Introduction to the Purva Mimamsa
Ashoke Nath Bhattacharya, 1923 - Mīmāṃsā - 242 pages
What people are saying - Write a review
We haven't found any reviews in the usual places.
Common terms and phrases
accepted according admit adoption appears arguments arises Arthavadas ascertain assuming Atman Badarayana beginning Bhattas body Brahman Brhati called cause clear clearly cognition conclusion connection consciousness creation Darshana denied depends Dharma discussed distinction doctrine doubt establish eternal evidence existence explained expression fact fruit gift give given gods Hence hold idea identity indicates inference injunction interpretation Jaimini Karma knowledge known Kumarila Liberation matter means mentioned Mimamsakas nature necessary object opinion passage performance person pleasure possible Prabhakara principles produce Prof prohibition proper pupil Purva Mimamsa Purvapaksa question quoted reason recognised referred refute regarded result rules sacrifice says sense Shabara Shalikanatha Shankara Shastradipika Shastri Shruti simply statement supposed Sutra Sutras of Jaimini taken texts theory thing thought tion treated true Upanisad Uttara Mimamsa valid Vedanta Sutras Vedas Vedic verse word Yajnavalkya
Page 132 - Badarayana. 6raimini would not make the Lord responsible for the injustice that seems to prevail in the world, and hence reduced everything to cause and effect, and saw in the inequalities of the world the natural result of the continued action of good or evil acts.
Page 23 - Mfmamsd that all texts supported by the assigning of a reason are to be deemed not as vidhi but simply as artha-vdda (recommendatory). When a text is treated as an artha-v&da, it follows that it has no obligatory force whatever.
Page 138 - The Nyaya-Vaisesika, accepting the doctrine of atoms on the one hand and of the periodical creation and destruction of the world on the other, had found it necessary to introduce the conception of a creator, in order to secure in some measure a mode of bringing about the renewal and destruction of the combinations of the atoms and their connection with souls.
Page 166 - the absolute cessation of the body, caused by the disappearance of all dharma and adharma.
Page 32 - Nor, though a numerous progeny exist, should an eldest son be given, for he chiefly fulfils the office of a son, as is shown by the following text :—
Page 138 - Lectures, 1905, p. 508. stant process of becoming and passing away, but they find no ground for the systematisation of the process, so as to produce cycles of evolution and involution of souls. Experience, Prabhakara urges, shows us the bodies of all animals being produced by purely natural means ; we can argue hence to the facts of the past and the future, and need invoke no extraneous aid.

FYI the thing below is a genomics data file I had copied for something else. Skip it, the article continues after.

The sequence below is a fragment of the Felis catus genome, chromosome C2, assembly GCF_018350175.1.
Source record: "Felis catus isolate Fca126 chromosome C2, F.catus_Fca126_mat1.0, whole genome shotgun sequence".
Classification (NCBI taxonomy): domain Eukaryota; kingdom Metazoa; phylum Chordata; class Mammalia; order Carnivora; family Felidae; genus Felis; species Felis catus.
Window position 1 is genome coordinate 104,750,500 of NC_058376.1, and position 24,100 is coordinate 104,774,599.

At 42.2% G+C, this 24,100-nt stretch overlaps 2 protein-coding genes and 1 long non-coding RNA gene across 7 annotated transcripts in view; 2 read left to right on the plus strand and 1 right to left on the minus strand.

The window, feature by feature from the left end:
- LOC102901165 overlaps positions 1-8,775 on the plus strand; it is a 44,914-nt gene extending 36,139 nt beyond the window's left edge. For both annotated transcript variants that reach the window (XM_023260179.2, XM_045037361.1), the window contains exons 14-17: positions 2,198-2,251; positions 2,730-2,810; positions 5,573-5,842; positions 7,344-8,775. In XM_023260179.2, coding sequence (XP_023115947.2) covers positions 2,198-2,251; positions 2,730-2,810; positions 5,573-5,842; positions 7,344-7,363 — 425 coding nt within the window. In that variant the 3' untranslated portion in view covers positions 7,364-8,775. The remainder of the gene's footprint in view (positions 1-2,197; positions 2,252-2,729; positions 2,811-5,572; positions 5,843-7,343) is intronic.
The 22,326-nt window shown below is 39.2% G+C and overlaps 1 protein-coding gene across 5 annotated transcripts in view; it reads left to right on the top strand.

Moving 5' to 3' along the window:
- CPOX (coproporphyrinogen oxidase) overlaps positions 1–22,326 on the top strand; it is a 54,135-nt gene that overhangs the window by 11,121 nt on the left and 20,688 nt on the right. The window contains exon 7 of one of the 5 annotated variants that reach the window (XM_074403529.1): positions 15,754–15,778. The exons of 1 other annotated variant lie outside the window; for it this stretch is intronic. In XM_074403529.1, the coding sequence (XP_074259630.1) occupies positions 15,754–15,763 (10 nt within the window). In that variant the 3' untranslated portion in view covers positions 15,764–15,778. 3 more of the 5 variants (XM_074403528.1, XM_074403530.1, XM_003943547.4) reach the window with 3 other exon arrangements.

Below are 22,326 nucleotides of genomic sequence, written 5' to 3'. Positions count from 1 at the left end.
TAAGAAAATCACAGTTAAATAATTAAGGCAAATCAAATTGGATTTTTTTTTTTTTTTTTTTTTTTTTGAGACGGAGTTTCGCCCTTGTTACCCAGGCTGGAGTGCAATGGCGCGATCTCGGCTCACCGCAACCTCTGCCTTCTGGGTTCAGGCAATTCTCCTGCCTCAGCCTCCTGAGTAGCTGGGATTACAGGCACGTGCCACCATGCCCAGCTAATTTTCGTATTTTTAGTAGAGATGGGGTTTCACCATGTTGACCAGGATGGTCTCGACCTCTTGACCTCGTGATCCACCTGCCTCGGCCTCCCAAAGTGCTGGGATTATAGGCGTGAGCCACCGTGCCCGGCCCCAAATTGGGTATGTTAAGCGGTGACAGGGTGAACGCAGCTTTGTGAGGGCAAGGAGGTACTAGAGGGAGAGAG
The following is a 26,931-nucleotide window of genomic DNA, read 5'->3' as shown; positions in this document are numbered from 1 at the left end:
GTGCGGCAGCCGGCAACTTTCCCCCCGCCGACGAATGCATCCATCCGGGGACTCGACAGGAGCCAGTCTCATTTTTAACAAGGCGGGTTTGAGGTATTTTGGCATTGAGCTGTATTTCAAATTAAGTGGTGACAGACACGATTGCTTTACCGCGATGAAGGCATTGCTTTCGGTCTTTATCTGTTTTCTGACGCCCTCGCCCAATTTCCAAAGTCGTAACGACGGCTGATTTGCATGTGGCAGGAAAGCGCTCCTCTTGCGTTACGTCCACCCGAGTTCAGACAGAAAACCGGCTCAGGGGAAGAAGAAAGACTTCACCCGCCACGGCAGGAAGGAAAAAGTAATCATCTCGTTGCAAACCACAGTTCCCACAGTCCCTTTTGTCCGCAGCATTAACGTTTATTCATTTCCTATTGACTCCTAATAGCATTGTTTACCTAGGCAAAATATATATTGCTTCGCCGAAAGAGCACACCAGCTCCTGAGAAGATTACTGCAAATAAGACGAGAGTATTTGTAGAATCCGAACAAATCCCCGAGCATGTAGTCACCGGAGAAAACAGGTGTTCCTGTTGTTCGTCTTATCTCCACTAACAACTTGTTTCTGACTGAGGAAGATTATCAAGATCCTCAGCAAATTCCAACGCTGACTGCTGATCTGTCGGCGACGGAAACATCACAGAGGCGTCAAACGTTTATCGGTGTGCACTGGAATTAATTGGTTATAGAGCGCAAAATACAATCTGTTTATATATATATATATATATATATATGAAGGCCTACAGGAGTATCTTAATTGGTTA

Page 181 - ... liberation, ceases to perform such acts as are prohibited and which lead to trouble, as also those that are prescribed only as leading to some sort of happiness here or hereafter; he attenuates all previously acquired merit and demerit by undergoing the experiences resulting from them; he destroys the sole receptacle or abode of his experiences by the knowledge of the soul...
Page 133 - ... of the world the natural result of the continued action of good or evil acts. This surely was not atheism, rather was it an attempt to clear the Lord from those charges of cruelty or undue partiality which have so often been brought against him. ..It was but another attempt at justifying the wisdom of God, an ancient Theodicee, that, whatever we may think of it, certainly did not deserve the name of atheism...
Page 161 - Kumarila, however, does not contert himself with refuting the Ny«ya-Vaishesika doctrine; he attacks equally the Vedanta, on the simple ground, that if the absolute is, as it is asserted to be, absolutely pure, the world itself should be absolutely pure. Moreover, there could be no creation, for nescience is impossible in such an absolute. If, however, we assume that some other cause starts nescience to activity, then the unity of the absolute disappears. Again, if nescience is...
Page 181 - The following is a description of the way to moksa in this school: first of all a man becomes disgusted with the troubles that he has to undergo during his life on earth; finding the pleasures of the world also to be invariably accompanied by some sort of pain, he comes to lose all interest in, and longing for, pleasure.